Submit Data |  Help |  Video Tutorials |  News |  Publications |  FTP Download |  REST API |  Citing RGD |  Contact   

The triakontatetraneuropeptide (TTN) stimulates thymidine incorporation in rat astrocytes through peripheral-type benzodiazepine receptors.

Authors: Gandolfo, P  Patte, C  Leprince, J  Rego, JL  Mensah-Nyagan, AG  Vaudry, H  Tonon, MC 
Citation: Gandolfo P, etal., J Neurochem. 2000 Aug;75(2):701-7.
Pubmed: (View Article at PubMed) PMID:10899945

Astrocytes and astrocytoma cells actively express the diazepam-binding inhibitor (DBI) gene, suggesting that DBI-processing products may regulate glial cell activity. In the present study, we have investigated the possible effect of one of the DBI-derived peptides, the triakontatetraneuropeptide (TTN), on [(3)H]thymidine incorporation in cultured rat astrocytes. Reversed-phase HPLC analysis of incubation media indicated that TTN is the major form of DBI-derived peptides released by cultured astrocytes. At very low concentrations (10(-14)-10(-11) M), TTN induced a dose-dependent increase in [(3)H]thymidine incorporation, whereas at higher concentrations (10(-10)-10(-5) M) the effect of TTN gradually declined. In the same range of concentrations, the specific peripheral-type benzodiazepine receptor (PBR) agonist Ro 5-4864 mimicked the bell-shaped stimulatory effect of TTN on [(3)H]thymidine incorporation. The PBR antagonist PK11195 (10(-6) M) suppressed the stimulatory action of both TTN and Ro 5-4864 on [(3)H]thymidine incorporation, whereas the central-type benzodiazepine receptor antagonist flumazenil (10(-6) M) had no effect. The present study demonstrates that the endozepine TTN stimulates DNA synthesis in rat glial cells through activation of PBRs. These data strongly suggest that TTN exerts an autocrine/paracrine stimulatory effect on glial cell proliferation.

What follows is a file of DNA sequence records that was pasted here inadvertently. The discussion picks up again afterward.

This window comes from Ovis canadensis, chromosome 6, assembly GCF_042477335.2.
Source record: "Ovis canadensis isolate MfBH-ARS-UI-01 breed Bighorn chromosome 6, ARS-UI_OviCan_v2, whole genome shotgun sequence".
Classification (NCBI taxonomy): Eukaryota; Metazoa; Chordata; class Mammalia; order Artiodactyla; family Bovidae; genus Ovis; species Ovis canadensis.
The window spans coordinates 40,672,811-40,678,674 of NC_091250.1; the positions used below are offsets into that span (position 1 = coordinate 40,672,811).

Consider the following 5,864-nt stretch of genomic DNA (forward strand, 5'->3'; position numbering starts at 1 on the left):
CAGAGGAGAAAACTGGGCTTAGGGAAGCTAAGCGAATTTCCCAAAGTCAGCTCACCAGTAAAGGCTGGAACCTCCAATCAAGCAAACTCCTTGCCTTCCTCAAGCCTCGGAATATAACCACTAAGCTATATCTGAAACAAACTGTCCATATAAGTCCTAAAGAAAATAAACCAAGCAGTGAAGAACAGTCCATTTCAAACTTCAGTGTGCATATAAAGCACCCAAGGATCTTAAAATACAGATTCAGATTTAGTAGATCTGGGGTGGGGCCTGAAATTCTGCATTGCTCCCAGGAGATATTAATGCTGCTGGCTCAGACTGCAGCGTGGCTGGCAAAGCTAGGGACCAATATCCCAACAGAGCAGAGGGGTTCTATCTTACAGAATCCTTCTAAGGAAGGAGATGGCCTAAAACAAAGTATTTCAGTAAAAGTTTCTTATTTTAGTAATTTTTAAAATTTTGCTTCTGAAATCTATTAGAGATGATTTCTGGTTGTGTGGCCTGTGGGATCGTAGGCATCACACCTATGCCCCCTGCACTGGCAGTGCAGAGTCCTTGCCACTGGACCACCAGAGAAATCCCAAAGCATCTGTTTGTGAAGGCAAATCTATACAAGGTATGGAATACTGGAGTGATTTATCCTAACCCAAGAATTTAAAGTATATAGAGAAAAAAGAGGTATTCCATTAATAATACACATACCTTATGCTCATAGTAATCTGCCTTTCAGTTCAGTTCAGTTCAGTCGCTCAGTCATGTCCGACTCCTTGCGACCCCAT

Annotation

Gene Ontology Annotations
Objects Annotated

Additional Information

 
CRRD Object Information
CRRD ID: 2316280
Created: 2010-02-03
Species: All species
Last Modified: 2010-02-03
Status: ACTIVE



NHLBI Logo

RGD is funded by grant HL64541 from the National Heart, Lung, and Blood Institute on behalf of the NIH.